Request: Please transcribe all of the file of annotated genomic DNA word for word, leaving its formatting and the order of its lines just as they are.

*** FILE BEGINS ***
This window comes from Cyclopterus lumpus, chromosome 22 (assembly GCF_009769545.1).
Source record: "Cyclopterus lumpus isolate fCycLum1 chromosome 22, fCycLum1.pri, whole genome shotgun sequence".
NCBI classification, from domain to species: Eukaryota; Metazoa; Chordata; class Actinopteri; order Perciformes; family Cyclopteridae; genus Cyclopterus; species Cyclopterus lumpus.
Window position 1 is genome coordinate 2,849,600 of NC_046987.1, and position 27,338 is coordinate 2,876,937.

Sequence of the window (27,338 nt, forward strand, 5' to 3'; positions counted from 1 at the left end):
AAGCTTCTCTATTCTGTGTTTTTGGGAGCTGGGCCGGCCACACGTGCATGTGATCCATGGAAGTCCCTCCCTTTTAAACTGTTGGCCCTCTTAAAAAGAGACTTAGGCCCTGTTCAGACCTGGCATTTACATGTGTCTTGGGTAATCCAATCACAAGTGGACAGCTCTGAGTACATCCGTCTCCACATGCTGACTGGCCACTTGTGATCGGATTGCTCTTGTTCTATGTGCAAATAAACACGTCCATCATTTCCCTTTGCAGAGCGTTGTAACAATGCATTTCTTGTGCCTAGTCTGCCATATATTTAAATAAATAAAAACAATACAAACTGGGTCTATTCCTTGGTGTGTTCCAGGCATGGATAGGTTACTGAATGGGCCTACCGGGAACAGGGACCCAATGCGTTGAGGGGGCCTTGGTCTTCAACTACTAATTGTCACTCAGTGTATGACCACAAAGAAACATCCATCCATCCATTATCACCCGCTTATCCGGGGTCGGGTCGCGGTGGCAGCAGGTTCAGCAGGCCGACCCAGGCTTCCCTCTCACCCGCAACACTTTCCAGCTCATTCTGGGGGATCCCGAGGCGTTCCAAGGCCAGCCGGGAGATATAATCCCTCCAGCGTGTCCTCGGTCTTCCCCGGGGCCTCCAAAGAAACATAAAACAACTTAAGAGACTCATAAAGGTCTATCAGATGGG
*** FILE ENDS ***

This window comes from Cyclopterus lumpus, chromosome 22 (assembly GCF_009769545.1).
Source record: "Cyclopterus lumpus isolate fCycLum1 chromosome 22, fCycLum1.pri, whole genome shotgun sequence".
NCBI classification, from domain to species: Eukaryota; Metazoa; Chordata; class Actinopteri; order Perciformes; family Cyclopteridae; genus Cyclopterus; species Cyclopterus lumpus.
Window position 1 is genome coordinate 2,849,600 of NC_046987.1, and position 27,338 is coordinate 2,876,937.

Sequence of the window (27,338 nt, forward strand, 5' to 3'; positions counted from 1 at the left end):
AAGCTTCTCTATTCTGTGTTTTTGGGAGCTGGGCCGGCCACACGTGCATGTGATCCATGGAAGTCCCTCCCTTTTAAACTGTTGGCCCTCTTAAAAAGAGACTTAGGCCCTGTTCAGACCTGGCATTTACATGTGTCTTGGGTAATCCAATCACAAGTGGACAGCTCTGAGTACATCCGTCTCCACATGCTGACTGGCCACTTGTGATCGGATTGCTCTTGTTCTATGTGCAAATAAACACGTCCATCATTTCCCTTTGCAGAGCGTTGTAACAATGCATTTCTTGTGCCTAGTCTGCCATATATTTAAATAAATAAAAACAATACAAACTGGGTCTATTCCTTGGTGTGTTCCAGGCATGGATAGGTTACTGAATGGGCCTACCGGGAACAGGGACCCAATGCGTTGAGGGGGCCTTGGTCTTCAACTACTAATTGTCACTCAGTGTATGACCACAAAGAAACATCCATCCATCCATTATCACCCGCTTATCCGGGGTCGGGTCGCGGTGGCAGCAGGTTCAGCAGGCCGACCCAGGCTTCCCTCTCACCCGCAACACTTTCCAGCTCATTCTGGGGGATCCCGAGGCGTTCCAAGGCCAGCCGGGAGATATAATCCCTCCAGCGTGTCCTCGGTCTTCCCCGGGGCCTCCAAAGAAACATAAAACAACTTAAGAGACTCATAAAGGTCTATCAGATGGG